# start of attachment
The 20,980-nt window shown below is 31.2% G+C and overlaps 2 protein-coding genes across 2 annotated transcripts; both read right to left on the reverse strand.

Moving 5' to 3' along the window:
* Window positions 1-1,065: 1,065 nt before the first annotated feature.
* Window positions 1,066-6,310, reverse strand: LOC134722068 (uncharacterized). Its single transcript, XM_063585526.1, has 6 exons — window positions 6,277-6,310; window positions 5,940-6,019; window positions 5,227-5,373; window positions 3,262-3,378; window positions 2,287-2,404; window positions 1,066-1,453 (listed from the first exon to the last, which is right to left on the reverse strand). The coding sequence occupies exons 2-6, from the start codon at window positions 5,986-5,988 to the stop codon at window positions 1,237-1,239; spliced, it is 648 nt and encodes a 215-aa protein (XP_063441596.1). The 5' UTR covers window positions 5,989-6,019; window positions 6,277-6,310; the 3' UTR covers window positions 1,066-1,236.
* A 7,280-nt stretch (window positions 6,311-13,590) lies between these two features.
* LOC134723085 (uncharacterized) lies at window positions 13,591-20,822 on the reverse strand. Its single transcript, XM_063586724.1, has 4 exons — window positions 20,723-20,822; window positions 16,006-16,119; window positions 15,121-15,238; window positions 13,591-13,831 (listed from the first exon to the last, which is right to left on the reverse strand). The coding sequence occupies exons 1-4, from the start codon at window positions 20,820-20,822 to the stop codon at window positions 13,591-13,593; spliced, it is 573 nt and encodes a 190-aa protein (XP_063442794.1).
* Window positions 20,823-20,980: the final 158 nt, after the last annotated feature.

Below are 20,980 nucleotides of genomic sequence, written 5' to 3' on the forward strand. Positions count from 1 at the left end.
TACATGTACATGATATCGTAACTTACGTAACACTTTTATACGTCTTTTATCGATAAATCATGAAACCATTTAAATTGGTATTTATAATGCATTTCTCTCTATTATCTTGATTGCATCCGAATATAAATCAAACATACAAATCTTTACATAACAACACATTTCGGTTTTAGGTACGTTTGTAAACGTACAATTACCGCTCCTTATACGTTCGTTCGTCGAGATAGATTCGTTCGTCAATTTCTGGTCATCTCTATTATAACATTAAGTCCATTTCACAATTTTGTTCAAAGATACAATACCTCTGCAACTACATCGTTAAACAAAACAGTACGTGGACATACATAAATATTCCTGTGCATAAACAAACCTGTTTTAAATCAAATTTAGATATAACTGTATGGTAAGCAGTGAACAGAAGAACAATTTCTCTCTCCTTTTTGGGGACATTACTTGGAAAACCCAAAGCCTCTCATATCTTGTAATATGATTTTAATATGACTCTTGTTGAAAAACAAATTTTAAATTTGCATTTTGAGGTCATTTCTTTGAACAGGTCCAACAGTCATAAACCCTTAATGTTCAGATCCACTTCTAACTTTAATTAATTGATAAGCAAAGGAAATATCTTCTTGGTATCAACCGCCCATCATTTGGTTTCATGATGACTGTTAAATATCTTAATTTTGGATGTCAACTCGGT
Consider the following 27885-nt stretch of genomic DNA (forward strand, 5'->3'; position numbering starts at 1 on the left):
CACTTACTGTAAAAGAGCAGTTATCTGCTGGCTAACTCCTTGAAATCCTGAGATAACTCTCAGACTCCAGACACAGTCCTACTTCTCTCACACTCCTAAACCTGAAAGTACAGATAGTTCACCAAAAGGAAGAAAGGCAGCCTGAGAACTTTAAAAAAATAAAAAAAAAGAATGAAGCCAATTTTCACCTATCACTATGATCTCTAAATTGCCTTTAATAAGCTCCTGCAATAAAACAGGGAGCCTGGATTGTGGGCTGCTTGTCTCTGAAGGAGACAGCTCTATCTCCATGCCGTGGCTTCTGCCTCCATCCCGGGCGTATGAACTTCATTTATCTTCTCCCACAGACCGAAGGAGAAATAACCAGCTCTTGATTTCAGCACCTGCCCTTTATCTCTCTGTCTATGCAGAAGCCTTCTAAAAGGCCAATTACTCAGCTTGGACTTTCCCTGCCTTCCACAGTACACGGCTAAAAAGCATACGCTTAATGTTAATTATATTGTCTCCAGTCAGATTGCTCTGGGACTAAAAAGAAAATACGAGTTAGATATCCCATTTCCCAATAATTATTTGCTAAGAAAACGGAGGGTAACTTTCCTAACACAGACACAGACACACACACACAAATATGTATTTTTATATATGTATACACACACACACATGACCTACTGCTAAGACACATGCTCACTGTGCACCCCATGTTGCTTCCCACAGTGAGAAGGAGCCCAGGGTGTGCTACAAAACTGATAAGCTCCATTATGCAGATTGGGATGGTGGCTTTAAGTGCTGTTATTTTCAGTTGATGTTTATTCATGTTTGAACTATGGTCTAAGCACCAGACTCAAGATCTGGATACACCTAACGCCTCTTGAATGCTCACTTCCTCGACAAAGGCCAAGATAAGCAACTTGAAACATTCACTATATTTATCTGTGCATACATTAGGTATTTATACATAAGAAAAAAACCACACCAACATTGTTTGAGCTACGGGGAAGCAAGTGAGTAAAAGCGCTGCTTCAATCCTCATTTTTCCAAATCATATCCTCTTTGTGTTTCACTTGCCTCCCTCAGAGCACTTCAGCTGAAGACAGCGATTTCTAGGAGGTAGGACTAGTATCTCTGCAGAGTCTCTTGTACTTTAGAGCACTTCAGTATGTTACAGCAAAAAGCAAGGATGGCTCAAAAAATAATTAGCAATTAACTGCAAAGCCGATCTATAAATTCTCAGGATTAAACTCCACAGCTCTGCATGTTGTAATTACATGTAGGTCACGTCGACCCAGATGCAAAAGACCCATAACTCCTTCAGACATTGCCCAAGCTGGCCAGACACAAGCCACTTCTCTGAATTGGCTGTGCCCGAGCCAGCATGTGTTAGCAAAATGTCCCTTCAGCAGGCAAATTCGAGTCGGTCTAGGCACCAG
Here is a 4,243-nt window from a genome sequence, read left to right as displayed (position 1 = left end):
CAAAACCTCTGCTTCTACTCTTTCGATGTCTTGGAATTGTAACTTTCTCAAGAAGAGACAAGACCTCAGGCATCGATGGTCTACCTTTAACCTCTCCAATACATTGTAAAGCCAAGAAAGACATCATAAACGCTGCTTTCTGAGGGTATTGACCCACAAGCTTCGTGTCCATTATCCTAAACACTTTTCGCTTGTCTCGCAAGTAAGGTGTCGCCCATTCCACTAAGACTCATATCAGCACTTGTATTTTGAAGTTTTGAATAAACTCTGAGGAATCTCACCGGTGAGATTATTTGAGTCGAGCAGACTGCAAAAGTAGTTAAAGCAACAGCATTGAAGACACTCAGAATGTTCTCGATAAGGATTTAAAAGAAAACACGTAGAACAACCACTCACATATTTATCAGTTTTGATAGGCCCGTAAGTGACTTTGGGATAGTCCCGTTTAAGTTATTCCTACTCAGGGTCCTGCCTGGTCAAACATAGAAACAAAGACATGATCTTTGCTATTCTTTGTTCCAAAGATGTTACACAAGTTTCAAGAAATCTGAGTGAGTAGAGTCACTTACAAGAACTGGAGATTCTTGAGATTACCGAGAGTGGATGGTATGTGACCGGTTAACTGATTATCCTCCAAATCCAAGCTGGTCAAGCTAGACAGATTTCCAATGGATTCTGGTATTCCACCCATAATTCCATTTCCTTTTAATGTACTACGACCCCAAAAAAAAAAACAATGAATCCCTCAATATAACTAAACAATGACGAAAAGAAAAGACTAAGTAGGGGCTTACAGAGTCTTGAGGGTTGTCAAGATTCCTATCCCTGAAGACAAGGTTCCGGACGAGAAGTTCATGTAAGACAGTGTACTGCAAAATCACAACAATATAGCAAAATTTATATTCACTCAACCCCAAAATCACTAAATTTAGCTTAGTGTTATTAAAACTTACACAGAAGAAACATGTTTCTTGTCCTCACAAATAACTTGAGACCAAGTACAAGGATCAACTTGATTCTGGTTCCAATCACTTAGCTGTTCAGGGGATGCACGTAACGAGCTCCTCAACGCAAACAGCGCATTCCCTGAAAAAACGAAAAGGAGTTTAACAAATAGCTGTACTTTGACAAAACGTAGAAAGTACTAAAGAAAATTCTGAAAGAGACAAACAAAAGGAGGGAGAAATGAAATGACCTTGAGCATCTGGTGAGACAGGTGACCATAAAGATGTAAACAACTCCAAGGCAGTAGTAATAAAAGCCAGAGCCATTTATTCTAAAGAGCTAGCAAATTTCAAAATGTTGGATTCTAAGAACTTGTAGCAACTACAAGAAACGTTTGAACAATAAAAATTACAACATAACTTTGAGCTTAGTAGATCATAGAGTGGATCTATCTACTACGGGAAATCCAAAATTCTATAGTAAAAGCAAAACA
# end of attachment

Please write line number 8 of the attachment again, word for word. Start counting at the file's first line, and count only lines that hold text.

Below are 20,980 nucleotides of genomic sequence, written 5' to 3' on the forward strand. Positions count from 1 at the left end.